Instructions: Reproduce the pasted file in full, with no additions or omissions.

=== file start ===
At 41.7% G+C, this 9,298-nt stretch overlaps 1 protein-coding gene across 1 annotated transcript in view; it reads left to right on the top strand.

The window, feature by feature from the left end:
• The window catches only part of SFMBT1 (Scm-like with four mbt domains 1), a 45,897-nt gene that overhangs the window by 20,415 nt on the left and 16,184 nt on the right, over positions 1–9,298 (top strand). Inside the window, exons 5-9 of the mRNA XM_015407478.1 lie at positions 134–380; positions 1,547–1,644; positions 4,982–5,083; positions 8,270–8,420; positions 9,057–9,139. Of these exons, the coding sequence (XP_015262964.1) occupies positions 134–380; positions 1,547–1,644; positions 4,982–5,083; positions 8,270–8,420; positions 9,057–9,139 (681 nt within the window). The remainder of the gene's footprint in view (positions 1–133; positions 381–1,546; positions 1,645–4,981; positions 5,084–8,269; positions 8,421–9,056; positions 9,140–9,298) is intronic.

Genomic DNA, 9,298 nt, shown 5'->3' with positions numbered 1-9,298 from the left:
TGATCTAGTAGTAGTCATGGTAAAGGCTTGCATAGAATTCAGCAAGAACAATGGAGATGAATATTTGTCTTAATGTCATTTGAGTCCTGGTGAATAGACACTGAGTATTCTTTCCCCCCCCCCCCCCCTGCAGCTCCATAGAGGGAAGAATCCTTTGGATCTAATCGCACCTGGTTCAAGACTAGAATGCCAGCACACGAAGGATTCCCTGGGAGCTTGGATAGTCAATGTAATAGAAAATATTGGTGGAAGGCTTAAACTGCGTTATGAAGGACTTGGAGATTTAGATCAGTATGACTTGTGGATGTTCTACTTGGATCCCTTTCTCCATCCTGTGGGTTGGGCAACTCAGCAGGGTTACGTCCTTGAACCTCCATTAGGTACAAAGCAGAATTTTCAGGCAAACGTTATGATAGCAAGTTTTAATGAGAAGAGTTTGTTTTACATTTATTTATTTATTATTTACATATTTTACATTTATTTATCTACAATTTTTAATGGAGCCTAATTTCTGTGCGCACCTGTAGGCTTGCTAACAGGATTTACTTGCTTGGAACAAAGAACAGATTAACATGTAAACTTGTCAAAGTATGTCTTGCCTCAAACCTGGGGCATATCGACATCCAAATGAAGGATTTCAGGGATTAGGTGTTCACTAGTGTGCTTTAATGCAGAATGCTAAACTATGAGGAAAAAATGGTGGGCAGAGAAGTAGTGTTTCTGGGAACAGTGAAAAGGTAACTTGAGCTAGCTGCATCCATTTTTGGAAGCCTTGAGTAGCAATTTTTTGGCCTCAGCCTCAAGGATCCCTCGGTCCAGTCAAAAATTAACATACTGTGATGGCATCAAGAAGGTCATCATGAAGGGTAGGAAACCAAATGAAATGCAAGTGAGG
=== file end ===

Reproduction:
At 41.7% G+C, this 9,298-nt stretch overlaps 1 protein-coding gene across 1 annotated transcript in view; it reads left to right on the top strand.

The window, feature by feature from the left end:
• The window catches only part of SFMBT1 (Scm-like with four mbt domains 1), a 45,897-nt gene that overhangs the window by 20,415 nt on the left and 16,184 nt on the right, over positions 1–9,298 (top strand). Inside the window, exons 5-9 of the mRNA XM_015407478.1 lie at positions 134–380; positions 1,547–1,644; positions 4,982–5,083; positions 8,270–8,420; positions 9,057–9,139. Of these exons, the coding sequence (XP_015262964.1) occupies positions 134–380; positions 1,547–1,644; positions 4,982–5,083; positions 8,270–8,420; positions 9,057–9,139 (681 nt within the window). The remainder of the gene's footprint in view (positions 1–133; positions 381–1,546; positions 1,645–4,981; positions 5,084–8,269; positions 8,421–9,056; positions 9,140–9,298) is intronic.

Genomic DNA, 9,298 nt, shown 5'->3' with positions numbered 1-9,298 from the left:
TGATCTAGTAGTAGTCATGGTAAAGGCTTGCATAGAATTCAGCAAGAACAATGGAGATGAATATTTGTCTTAATGTCATTTGAGTCCTGGTGAATAGACACTGAGTATTCTTTCCCCCCCCCCCCCCCTGCAGCTCCATAGAGGGAAGAATCCTTTGGATCTAATCGCACCTGGTTCAAGACTAGAATGCCAGCACACGAAGGATTCCCTGGGAGCTTGGATAGTCAATGTAATAGAAAATATTGGTGGAAGGCTTAAACTGCGTTATGAAGGACTTGGAGATTTAGATCAGTATGACTTGTGGATGTTCTACTTGGATCCCTTTCTCCATCCTGTGGGTTGGGCAACTCAGCAGGGTTACGTCCTTGAACCTCCATTAGGTACAAAGCAGAATTTTCAGGCAAACGTTATGATAGCAAGTTTTAATGAGAAGAGTTTGTTTTACATTTATTTATTTATTATTTACATATTTTACATTTATTTATCTACAATTTTTAATGGAGCCTAATTTCTGTGCGCACCTGTAGGCTTGCTAACAGGATTTACTTGCTTGGAACAAAGAACAGATTAACATGTAAACTTGTCAAAGTATGTCTTGCCTCAAACCTGGGGCATATCGACATCCAAATGAAGGATTTCAGGGATTAGGTGTTCACTAGTGTGCTTTAATGCAGAATGCTAAACTATGAGGAAAAAATGGTGGGCAGAGAAGTAGTGTTTCTGGGAACAGTGAAAAGGTAACTTGAGCTAGCTGCATCCATTTTTGGAAGCCTTGAGTAGCAATTTTTTGGCCTCAGCCTCAAGGATCCCTCGGTCCAGTCAAAAATTAACATACTGTGATGGCATCAAGAAGGTCATCATGAAGGGTAGGAAACCAAATGAAATGCAAGTGAGG